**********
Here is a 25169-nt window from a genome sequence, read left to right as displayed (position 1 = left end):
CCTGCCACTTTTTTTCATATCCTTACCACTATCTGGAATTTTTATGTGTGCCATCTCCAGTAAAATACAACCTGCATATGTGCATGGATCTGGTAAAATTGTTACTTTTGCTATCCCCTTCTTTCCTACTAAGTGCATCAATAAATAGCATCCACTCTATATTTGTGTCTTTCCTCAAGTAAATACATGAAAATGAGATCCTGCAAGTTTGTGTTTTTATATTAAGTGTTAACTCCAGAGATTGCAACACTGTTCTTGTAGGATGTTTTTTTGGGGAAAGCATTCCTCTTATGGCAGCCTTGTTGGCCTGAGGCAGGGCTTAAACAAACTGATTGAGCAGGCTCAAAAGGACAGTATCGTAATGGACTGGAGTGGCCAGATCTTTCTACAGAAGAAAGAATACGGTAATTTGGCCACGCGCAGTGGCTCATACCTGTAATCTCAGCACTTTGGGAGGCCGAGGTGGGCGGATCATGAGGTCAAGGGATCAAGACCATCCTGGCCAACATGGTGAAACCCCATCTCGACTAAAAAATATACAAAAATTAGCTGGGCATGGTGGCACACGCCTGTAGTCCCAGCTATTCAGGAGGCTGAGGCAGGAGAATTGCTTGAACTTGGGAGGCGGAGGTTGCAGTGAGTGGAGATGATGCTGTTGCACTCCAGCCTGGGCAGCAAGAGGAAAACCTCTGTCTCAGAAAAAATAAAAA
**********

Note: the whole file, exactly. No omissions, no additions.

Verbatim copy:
Here is a 25169-nt window from a genome sequence, read left to right as displayed (position 1 = left end):
CCTGCCACTTTTTTTCATATCCTTACCACTATCTGGAATTTTTATGTGTGCCATCTCCAGTAAAATACAACCTGCATATGTGCATGGATCTGGTAAAATTGTTACTTTTGCTATCCCCTTCTTTCCTACTAAGTGCATCAATAAATAGCATCCACTCTATATTTGTGTCTTTCCTCAAGTAAATACATGAAAATGAGATCCTGCAAGTTTGTGTTTTTATATTAAGTGTTAACTCCAGAGATTGCAACACTGTTCTTGTAGGATGTTTTTTTGGGGAAAGCATTCCTCTTATGGCAGCCTTGTTGGCCTGAGGCAGGGCTTAAACAAACTGATTGAGCAGGCTCAAAAGGACAGTATCGTAATGGACTGGAGTGGCCAGATCTTTCTACAGAAGAAAGAATACGGTAATTTGGCCACGCGCAGTGGCTCATACCTGTAATCTCAGCACTTTGGGAGGCCGAGGTGGGCGGATCATGAGGTCAAGGGATCAAGACCATCCTGGCCAACATGGTGAAACCCCATCTCGACTAAAAAATATACAAAAATTAGCTGGGCATGGTGGCACACGCCTGTAGTCCCAGCTATTCAGGAGGCTGAGGCAGGAGAATTGCTTGAACTTGGGAGGCGGAGGTTGCAGTGAGTGGAGATGATGCTGTTGCACTCCAGCCTGGGCAGCAAGAGGAAAACCTCTGTCTCAGAAAAAATAAAAA